“The last eight months have been pretty heavy in the world as well as in my personal life,” the artist tells Atwood Magazine. “My whole life I have been taught to not show how deep my feelings are because it scares people – especially as a woman. So most of the songs are about deep and very heavy topics, but I feel the need to only scratch the surface as not to scare or overwhelm other people. To sugarcoat them. Even in production, I normally like to choose dreamier and lighter vibes. It wasn’t until I wrote the last track on the EP, “Grown”, that I realized I didn’t have to do that anymore. I don’t have to sugarcoat my emotions or experiences, because that just gives you a watered down version of myself. I learned through this EP that the messy is powerful; emotions are powerful; my feelings are powerful.”
In many ways, Sugarcoated tells exactly the kinds of stories one might expect to hear from a mature twenty-one year old: Those of love and a lack thereof; those of self-doubt and uncertainty; and those of youthful reflection. Yet Gatlin’s poetry is deeper and more complex than that of her peers; her songs are vast windows into a world where brooding and intense self-reflection are a regular part of each week’s diet.
“It definitely feels like a coming of age EP,” she says. “I’m super aware of the fact that I’m 21, and sort of in that still a kid, but also an adult. I’m really trying to figure out who I am and what I believe right now, and I think that comes across in my music. It shows up in the relationships I’m in and the uncertainty of the future that the songs are about.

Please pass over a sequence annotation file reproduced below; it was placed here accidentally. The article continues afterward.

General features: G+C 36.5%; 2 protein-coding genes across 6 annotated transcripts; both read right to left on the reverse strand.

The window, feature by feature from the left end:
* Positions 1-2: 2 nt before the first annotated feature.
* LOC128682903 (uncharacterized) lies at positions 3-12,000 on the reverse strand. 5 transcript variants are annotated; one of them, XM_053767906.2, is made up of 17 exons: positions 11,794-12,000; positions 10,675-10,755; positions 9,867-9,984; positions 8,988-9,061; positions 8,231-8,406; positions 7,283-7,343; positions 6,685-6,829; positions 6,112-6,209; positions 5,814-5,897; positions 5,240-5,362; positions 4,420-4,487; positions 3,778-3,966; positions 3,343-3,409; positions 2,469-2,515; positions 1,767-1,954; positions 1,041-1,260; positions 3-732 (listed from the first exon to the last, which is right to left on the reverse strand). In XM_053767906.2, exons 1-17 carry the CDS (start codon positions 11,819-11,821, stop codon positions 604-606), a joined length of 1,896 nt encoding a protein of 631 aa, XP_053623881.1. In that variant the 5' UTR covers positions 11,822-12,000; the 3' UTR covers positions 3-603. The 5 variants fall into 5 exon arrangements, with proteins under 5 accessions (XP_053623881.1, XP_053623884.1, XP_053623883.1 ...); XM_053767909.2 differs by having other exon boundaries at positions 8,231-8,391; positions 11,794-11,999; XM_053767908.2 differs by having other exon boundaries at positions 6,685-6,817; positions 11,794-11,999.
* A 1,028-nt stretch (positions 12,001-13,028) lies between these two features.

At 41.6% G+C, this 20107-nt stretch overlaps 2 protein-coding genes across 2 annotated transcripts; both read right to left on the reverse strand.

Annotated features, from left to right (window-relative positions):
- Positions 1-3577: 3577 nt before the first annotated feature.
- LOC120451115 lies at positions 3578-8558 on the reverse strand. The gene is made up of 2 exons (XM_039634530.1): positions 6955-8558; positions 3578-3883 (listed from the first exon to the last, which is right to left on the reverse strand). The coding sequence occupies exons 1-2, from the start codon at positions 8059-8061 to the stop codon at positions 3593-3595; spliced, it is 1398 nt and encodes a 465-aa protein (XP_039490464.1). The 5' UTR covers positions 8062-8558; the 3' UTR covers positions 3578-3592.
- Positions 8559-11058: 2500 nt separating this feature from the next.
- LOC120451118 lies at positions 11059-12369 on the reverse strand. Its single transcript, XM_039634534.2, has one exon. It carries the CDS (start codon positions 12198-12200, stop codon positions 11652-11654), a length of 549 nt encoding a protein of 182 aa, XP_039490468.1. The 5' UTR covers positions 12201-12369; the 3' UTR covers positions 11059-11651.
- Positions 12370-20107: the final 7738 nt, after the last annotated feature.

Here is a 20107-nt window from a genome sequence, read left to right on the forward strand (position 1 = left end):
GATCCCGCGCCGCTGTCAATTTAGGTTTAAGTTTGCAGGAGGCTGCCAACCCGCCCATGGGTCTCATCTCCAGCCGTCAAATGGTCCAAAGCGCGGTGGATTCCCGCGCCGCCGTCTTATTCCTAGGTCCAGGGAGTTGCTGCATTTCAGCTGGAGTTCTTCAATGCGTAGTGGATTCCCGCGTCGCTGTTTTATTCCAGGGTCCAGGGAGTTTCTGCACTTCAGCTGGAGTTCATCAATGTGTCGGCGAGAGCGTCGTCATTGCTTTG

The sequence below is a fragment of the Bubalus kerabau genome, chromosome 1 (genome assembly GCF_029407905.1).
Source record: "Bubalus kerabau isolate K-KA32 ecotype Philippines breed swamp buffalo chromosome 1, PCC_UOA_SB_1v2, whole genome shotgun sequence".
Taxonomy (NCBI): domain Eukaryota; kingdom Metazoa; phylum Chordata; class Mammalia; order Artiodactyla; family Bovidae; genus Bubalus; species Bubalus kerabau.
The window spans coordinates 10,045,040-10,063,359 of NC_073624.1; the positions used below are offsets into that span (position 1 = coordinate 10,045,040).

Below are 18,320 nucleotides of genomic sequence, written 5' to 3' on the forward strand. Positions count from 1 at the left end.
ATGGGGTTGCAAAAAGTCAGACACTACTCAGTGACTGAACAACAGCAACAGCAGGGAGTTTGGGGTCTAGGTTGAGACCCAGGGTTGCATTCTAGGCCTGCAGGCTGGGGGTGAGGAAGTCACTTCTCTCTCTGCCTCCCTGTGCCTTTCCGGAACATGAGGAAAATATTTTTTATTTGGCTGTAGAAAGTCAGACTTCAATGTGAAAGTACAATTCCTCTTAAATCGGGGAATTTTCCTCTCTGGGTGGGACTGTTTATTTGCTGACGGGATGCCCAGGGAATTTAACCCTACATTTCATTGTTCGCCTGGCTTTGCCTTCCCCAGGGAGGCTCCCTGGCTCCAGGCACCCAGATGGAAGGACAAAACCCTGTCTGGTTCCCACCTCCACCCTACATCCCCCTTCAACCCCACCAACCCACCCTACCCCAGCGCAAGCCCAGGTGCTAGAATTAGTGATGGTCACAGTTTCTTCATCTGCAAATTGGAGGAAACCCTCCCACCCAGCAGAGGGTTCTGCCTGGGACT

In premiering “I Think About You All The Time” earlier this year, Atwood‘s Baylee Less praised it as inhabiting a “delicate intensity“: “’I Think About You All The Time’ may sound subtle at first listen, but there’s vivid power within these stanzas and chords.” Joining the parade of intimate and catchy moments is in the intoxicating “Talking to Myself,” whose bubbly beat and pulsing rhythms set the stage for Gatlin’s soaring vocals. Her lyrics are cinematic and colorful, and accordingly it should come as no surprise that this song has become her EP’s runaway “hit”:
This is the part where I
Start losing my damn mind
This house is way too quiet
And I know the walls would never tell
But lately I’ve been talking to myself
What if I play pretend
You’re holding me again
We’re laughing in my head
But I know that there’s nobody else
And I’ve just been talking
Talking to myself
“I think seeing the love for “Talking to Myself” has been really special,” the artist shares. “It’s been fun to play live because it’s cool seeing people sing along and dance. It might seem small, but it brings me SO much joy.”
Of the EP’s creation as a whole, Gatlin looks at it as a series of lessons important for her musical and professional growth. “Man oh man I learned a lot,” she shares. “It was an eight month process that started with my independence and leaving school, and then ending in the midst of a pandemic. The amount I’ve had to grow up has been exponential. I think I’ve learned the power of emotions and sharing them with other people.”